My introduction to cultural studies, through the work of Stuart Hall, for example, coincided with a moment when Blackness was being mobilised in Britain differently than it is today, as Black Britain including South Asians offered a different lens through which I saw the connections forged by the legacies of colonialism in varied geographies.
Showing my work in Asia, there are formal and conceptual nuances that people have a keen awareness of, seeing the signifiers and visual languages in my work as vital references that are still alive and well in their contemporary lives that offer entry points, such as traditions of mural-making, calligraphy, comics, and mythic stories.
This is a welcome departure from the otherness of Orientalist discourses that have historically shaped Euro-American interpretive frameworks of art from beyond the West.
JDCollaboration is prominent in your practice. I'm thinking particularly of the project 'Between You and Me' with Sung Hwan Kim and the ways you both reference texts and visuals to explore settler colonialism narratives of disappearance and erasure.
CGEach collaboration unfolds as it progresses. My project with Sung Hwan Kim transpired organically, building on close to 20 years of friendship, an ongoing discussion of feeling illegible in America, and of the anti-Asian sentiment that runs like a thread through one's life in the West, including one's professional worlds.
Our process of exchange was a natural outgrowth of a casual practice of reading and exchange via messaging one another on WhatsApp. At the time, Sung Hwan had just completed a project for the 57th Venice Biennale in 2017, and had begun to research early Korean immigration to the U.S.A., specifically the West Coast.
I was completing a research fellowship at the South Asian American Digital Archive and reading a book called Bengali Harlem and the Lost Histories of South Asian America (2013) by scholar and filmmaker Vivek Bald who charts the historical migration of Bengali people from South Asia to Harlem in the 1920s. There was a sizeable community in Harlem and in around New Orleans, where Muslims settled, with some of the men marrying Black women and forming communities that were generally African American and Bangladeshi.
We were both in the process of learning what these early patterns of migration were outside of what we would never be taught in school or college at the time, but they're actually being excavated now.
Growing up, I knew about Yuba City, which is a small town in California, which has a fourth-generation Punjabi-Mexican population where the majority are descendants of Sikh migrant labourers and the women that they married are Mexican.
Sung Hwan and I were thinking about these questions and these moments that might reveal like another kind of narrative that you don't get to see. I also really like to collaborate because I get to think with people I love.
JDIt's interesting what you highlight: how collaboration might be seen as an overlap of thought processes and crossovers between lines of thinking.
CGYes, or even seeing it as a practice of a closer reading with someone else and integrating practices. My collaborative work with Mariam Ghani, Index of the Disappeared, which we started in 2004, centred around the Republican National Convention that year. As a response to the election, we were interested in having a conversation about what was overlooked in the larger electoral discourse.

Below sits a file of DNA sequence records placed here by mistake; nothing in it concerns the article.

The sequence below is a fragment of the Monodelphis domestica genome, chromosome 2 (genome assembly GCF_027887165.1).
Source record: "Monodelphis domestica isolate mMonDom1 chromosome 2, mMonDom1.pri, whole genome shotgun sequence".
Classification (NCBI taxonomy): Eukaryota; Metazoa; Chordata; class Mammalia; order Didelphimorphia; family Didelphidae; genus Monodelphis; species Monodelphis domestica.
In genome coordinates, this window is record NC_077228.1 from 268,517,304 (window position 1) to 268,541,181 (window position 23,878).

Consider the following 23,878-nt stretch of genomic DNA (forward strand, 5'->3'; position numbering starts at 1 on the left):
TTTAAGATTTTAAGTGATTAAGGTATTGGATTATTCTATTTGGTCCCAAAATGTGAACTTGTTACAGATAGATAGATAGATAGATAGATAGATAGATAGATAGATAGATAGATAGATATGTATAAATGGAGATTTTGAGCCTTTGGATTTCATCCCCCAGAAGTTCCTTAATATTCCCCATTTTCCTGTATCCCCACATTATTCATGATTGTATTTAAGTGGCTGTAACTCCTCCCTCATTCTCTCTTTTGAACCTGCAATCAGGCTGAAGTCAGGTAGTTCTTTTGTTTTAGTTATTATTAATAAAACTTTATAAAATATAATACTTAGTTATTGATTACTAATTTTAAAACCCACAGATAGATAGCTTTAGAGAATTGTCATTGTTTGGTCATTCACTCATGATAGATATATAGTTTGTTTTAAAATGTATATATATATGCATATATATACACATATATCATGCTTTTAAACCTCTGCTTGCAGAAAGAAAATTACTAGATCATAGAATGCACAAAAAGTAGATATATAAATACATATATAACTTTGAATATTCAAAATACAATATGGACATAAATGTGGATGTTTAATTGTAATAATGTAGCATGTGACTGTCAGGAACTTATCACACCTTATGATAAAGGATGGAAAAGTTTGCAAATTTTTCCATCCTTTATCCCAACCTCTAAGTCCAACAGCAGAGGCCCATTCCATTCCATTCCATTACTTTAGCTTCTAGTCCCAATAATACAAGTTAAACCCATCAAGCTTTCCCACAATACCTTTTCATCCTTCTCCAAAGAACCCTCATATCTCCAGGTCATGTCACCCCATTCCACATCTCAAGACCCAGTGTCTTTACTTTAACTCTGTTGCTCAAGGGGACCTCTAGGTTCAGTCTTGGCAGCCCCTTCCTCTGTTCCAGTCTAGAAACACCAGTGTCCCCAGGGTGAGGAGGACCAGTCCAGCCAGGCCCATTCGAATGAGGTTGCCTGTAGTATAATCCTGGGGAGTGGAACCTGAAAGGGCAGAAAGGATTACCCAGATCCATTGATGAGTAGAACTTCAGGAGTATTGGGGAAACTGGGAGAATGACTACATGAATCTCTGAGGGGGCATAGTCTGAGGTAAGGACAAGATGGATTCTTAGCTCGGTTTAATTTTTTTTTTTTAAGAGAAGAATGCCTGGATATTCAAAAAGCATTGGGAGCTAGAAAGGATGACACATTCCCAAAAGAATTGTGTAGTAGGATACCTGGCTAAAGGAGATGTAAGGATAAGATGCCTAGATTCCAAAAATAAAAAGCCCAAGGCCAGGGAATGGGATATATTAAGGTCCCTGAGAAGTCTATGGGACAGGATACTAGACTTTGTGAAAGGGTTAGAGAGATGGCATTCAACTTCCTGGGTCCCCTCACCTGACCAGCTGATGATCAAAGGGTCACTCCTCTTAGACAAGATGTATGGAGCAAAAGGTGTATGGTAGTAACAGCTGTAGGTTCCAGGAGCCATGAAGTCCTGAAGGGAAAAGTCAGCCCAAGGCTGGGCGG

We were thinking about mass deportations, men of Muslim and South Asian descent being targeted, along with men from Russia, China, and Sub-Saharan Africa—all part of the so-called 'axis of evil' post-9/11. This was how we came together to do this particular project and because this was on my mind at that time.
JDI'm also curious about how you approach intergenerational collaborations, and how this contributes to mobilising communities of support?
CGI led a course at Rhode Island School of Design teaching Drawing, Narrative and Materiality in Contemporary South Asian Art, a programme funded by patrons of the school who were interested in integrating contemporary South Asian art into Rhode Island School of Design's broader contemporary art curriculum back in 2014.
It's crucial to share in varied perspectives, particularly given the art world is extremely unregulated and opaque, making the anecdotal exchange of information all the more valuable.
I'm still in touch with the majority of students from this seminar and a few have become good friends, so teaching in itself forges intergenerational links. I have been actively involved with the Queer Art Mentorship programme, the Skowhegan School residency, and have been in touch with tutors and mentors I met close to 20 years ago, including Coco Fusco, Martha Rosler, and Zarina, which I greatly appreciate.
It's crucial to share in varied perspectives, particularly given the art world is extremely unregulated and opaque, making the anecdotal exchange of information all the more valuable. For example, conversations around structural misogyny and racism initiated by a previous generation of artists continue to be contested and have barely entered the field. And nobody's going to teach you what to look for in a contract or how to approach an opportunity in grad school.
Open conversations, cultivated by shared values and trust, are extremely supportive ways to gather information and make informed decisions.
JDDo you use fragmentation of the body as a political tool for re-imaging a future free from an obsession with 'perfect' wholesome bodily categorisations, which would allow for multiplicity and fluidity?